By Bill Plaschke Los Angeles Times
NEW ORLEANS — Barely two months ago, Alex Smith stood alone under center as the NFL’s hottest starting quarterback for one of its best teams.
One concussion later, he is lost in the crowd.
At the San Francisco 49ers’ Super Bowl media day this week, the hardest thing about talking to Smith was finding Smith. While the team’s stars spoke on stages set up on the Superdome field, Smith had no assigned spot and thus wandered through the media hordes on the sidelines, nearly invisible and seemingly irrelevant.
He was given no lights, no microphone, no chair, no team escort, no big bottle of Gatorade, no relief from crowding, bumping reporters who wanted to know how the former star who had led the 49ers to the precipice of greatness could stomach this new view as a scrub.
It was his lowest moment. It was his finest hour.
Benched for second-year player Colin Kaepernick even though he led the NFL in completion percentage at the time, demoted to a 49ers footnote even though he led this team to six wins in nine games, Smith stood in this pocket of humiliation and did what all great athletes are supposed to do, but almost never do.
He took one for the team.
“It’s tough, for sure, I’m not going to lie to you,” Smith said. “But I love our team, I love our locker room, and that’s bigger than me. You don’t pout or mope. You stay ready. The good ones stay ready.”
Make no mistake, Alex Smith is one of the good ones. In the buildup to this clash between the 49ers and Baltimore Ravens, maybe he’s been the best one.
During this Super Bowl week filled with players either proclaiming they are the best ever (Randy Moss? Really?) or denying reports that they took performance-enhancing drugs (Deer antler spray, Ray Lewis? Really?), Smith has been a breath of fresh humanity.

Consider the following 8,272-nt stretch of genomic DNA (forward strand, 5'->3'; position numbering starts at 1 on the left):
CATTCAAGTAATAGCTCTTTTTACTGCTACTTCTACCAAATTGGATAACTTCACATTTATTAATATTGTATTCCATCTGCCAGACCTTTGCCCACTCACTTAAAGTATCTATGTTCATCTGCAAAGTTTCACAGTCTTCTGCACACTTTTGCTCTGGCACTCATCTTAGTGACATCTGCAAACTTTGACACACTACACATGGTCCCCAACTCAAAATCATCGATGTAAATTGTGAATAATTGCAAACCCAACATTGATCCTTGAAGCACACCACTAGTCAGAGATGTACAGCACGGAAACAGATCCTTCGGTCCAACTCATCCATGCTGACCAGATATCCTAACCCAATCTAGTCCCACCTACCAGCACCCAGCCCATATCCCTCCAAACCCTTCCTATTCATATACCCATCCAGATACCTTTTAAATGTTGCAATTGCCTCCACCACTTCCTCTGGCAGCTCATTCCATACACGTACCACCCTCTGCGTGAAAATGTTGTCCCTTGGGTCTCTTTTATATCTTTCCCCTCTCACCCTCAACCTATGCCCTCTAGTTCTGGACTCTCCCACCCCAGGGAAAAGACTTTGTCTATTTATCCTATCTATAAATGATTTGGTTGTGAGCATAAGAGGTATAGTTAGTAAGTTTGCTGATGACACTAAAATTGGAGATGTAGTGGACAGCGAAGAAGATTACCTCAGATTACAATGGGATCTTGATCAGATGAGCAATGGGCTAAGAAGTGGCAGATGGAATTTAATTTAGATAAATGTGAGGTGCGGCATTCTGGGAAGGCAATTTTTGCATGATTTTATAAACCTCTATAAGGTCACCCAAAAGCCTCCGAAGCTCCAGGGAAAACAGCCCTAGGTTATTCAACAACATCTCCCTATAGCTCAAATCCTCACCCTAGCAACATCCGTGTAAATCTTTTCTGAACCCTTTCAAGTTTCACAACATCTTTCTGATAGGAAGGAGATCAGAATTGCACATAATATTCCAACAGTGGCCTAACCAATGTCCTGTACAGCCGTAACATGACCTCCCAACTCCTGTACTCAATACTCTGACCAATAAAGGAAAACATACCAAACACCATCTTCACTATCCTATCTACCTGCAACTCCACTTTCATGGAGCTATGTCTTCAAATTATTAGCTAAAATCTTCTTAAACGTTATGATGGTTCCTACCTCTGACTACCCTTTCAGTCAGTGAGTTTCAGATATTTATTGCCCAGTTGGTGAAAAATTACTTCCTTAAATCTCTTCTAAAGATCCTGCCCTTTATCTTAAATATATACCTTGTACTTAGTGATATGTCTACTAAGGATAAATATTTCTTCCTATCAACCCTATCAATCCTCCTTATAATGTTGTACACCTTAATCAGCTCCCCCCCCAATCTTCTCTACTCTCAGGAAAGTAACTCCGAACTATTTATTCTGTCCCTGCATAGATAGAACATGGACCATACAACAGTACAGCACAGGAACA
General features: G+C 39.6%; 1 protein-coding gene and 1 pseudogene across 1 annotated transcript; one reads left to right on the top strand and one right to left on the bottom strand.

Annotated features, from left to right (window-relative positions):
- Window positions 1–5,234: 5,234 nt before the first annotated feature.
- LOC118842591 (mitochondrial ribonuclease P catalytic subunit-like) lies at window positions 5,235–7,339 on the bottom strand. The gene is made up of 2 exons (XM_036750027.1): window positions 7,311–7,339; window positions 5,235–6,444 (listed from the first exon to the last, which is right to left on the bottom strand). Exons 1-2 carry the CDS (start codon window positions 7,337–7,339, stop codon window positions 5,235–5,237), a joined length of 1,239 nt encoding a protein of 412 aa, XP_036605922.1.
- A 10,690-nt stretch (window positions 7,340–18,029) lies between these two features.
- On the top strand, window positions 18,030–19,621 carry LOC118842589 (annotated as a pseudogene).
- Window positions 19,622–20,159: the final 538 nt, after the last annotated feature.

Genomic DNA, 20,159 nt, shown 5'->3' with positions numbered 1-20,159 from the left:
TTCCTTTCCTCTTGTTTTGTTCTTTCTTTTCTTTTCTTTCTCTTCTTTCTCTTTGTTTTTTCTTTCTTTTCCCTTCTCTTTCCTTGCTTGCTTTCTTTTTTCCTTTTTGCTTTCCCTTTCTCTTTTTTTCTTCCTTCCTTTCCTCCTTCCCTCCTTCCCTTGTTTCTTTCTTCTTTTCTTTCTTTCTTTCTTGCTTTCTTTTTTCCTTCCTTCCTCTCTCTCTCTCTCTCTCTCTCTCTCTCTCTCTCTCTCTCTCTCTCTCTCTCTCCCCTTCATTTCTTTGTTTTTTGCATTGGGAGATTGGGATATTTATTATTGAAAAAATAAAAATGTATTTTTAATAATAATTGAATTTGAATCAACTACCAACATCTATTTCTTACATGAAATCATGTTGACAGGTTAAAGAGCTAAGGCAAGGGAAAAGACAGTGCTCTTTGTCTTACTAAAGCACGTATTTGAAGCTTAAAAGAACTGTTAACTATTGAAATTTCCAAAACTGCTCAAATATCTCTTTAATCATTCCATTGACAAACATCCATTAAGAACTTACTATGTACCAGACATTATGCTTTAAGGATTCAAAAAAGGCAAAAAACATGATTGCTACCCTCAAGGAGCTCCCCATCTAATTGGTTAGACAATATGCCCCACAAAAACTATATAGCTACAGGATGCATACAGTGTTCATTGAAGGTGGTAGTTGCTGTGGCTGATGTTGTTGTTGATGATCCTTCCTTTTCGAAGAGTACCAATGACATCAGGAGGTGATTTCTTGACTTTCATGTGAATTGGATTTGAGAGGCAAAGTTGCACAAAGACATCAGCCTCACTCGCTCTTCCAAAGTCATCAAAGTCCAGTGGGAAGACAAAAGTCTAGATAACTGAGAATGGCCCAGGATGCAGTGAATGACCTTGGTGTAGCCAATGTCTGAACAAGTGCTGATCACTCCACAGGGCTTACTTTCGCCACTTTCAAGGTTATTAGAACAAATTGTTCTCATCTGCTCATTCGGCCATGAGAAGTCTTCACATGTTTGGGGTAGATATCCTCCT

He has complimented Kaepernick. He has lauded the coaching staff. He has vowed to be ready if needed, an attitude that has remained steady in the 11 weeks since one of the most celebrated and controversial benchings in recent NFL history.
“I’m not really trying to be a good role model,” he said. “I’m just trying to be a good person. I’m just trying to be a good teammate.”
The Superdome will be filled Sunday with helmeted superheroes, yet none will be more inspirational than the guy who won’t leave the sideline.
“No other individual could have handled this the way Alex handled it,” tight end Vernon Davis said. “Somebody else might be going off the ledge right now, bitter and upset.”
Smith is the leading man who shows up with a sore throat and is immediately demoted to understudy. Smith is the top salesman who misses work because of flu and is immediately passed over for a promotion. Smith is the epitome of the inherent unfairness that is present everywhere from the highest corporate office to the youngest Little League baseball team.
Yet Smith is the example of how the best weapon against these daily blows is not jealousy or rage, but responsibility and resilience.
“It’s not your show, it’s a different role, I’ve had to adjust, obviously,” said Smith, 28. “But I want to be the same teammate that I’ve always expected my teammates to be.”